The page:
University of Iowa researchers explore the roots of ongoing central nervous system (CNS) inflammation in mouse models infected with a nervous system-attacking betacoronavirus called mouse hepatitis virus (MHV), which produces acute and chronic demyelinating symptoms similar to those found in humans with multiple sclerosis. With the help of a recombinant version of MHV expressing a fluorescent protein, the team did lineage tracing in mice with acute infections, demonstrating that inflammatory gene-expressing oligodendrocytes and oligodendrocyte precursors tend to persist for months after infection in parts of the CNS that undergo demyelination. These and other findings suggest oligodendrocytes "are inducers as well as targets of the host immune response," the authors report, "and demonstrate how a CNS infection, even after resolution, can induce prolonged inflammatory changes with CNS region-dependent impairment in remyelination."
A team from the City of Hope National Medical Center and elsewhere tracks circulating immune cell features in relation to immune cell interactions found in advanced gastrointestinal tumors for another paper in PNAS. The researchers relied on single-cell RNA sequencing, in combination with clinical data and population modeling, to profile circulating immune cell patterns in more than a dozen individuals with advanced colorectal, gastroesophageal, pancreatic, or biliary cancer who did or did not respond to chemotherapy and anti-PD-1 immunotherapy treatment in a Phase I clinical trial of the drug combination. "This combination of mathematical modeling and genomic analyses suggests that peripheral blood immune cell phenotypes reflect cancer-immune cell interactions," they write, "and can reliably reveal patient responsiveness to immunotherapy."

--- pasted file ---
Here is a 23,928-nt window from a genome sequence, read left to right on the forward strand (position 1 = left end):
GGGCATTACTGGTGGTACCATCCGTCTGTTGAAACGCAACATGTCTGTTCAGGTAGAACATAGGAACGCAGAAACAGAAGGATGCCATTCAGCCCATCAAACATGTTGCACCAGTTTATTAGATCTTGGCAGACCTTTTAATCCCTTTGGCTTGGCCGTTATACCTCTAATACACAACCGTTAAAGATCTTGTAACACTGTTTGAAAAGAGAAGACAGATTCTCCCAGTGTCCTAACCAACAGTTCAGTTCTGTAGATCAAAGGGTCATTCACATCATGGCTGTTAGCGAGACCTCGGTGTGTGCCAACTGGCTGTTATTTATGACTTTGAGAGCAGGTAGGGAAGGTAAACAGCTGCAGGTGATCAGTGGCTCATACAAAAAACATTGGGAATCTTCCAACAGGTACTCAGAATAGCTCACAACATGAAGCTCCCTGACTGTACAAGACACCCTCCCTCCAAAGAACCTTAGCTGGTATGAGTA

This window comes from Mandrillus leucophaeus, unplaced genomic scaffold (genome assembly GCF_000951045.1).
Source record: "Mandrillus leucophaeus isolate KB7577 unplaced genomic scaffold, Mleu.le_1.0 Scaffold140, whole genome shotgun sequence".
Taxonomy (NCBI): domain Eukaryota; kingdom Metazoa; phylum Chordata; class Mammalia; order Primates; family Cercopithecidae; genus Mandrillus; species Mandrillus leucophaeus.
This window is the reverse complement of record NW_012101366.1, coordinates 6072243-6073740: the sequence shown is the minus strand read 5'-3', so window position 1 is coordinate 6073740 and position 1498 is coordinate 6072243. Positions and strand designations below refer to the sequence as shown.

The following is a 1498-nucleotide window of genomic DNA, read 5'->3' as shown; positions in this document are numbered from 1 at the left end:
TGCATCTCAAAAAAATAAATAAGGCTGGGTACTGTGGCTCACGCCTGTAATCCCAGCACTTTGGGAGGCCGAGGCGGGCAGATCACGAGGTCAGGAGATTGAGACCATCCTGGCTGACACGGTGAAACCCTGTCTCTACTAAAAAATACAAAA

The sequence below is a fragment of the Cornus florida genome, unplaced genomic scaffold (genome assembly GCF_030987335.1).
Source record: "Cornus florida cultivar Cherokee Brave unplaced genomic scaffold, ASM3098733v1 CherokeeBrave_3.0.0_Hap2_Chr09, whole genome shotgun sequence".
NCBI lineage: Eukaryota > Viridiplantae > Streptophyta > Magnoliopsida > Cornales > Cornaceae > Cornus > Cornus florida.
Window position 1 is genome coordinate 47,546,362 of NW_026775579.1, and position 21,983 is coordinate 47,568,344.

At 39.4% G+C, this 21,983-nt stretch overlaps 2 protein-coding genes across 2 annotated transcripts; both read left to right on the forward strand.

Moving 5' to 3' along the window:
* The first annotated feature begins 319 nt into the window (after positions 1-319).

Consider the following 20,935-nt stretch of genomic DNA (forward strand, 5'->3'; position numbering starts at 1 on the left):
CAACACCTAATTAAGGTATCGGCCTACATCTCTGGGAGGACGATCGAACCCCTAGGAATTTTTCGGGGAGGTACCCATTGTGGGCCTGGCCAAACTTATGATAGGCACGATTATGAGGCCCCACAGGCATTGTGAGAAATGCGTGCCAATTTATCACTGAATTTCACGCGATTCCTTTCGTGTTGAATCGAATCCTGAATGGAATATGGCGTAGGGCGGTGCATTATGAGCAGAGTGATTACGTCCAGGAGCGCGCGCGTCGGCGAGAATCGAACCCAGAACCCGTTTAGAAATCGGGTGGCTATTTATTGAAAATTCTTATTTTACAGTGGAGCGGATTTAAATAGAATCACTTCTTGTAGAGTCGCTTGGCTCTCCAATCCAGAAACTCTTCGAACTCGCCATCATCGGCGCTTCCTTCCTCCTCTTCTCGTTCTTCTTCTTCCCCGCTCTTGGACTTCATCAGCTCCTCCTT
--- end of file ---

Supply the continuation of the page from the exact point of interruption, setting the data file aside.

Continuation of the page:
Investigators in Sweden, Pakistan, and Ukraine describe roles for the mitochondrial ribosomal protein S18-2 and the retinoblastoma-associated protein RB in cell "stemness" in a experiments done on primary mouse embryonic fibroblasts, developing zebrafish, and a human mesenchymal stem cell line. In a series of knockdown, interaction, expression, and other analyses, the team teased out S18-2 and RB interactions and their contributions to cells' ability to renew themselves and differentiate, along with potential ties to tumor growth. "Collectively," the authors report, "our findings suggest an important role for S18-2 in cell stemness and differentiation and potentially also in cancerogenesis."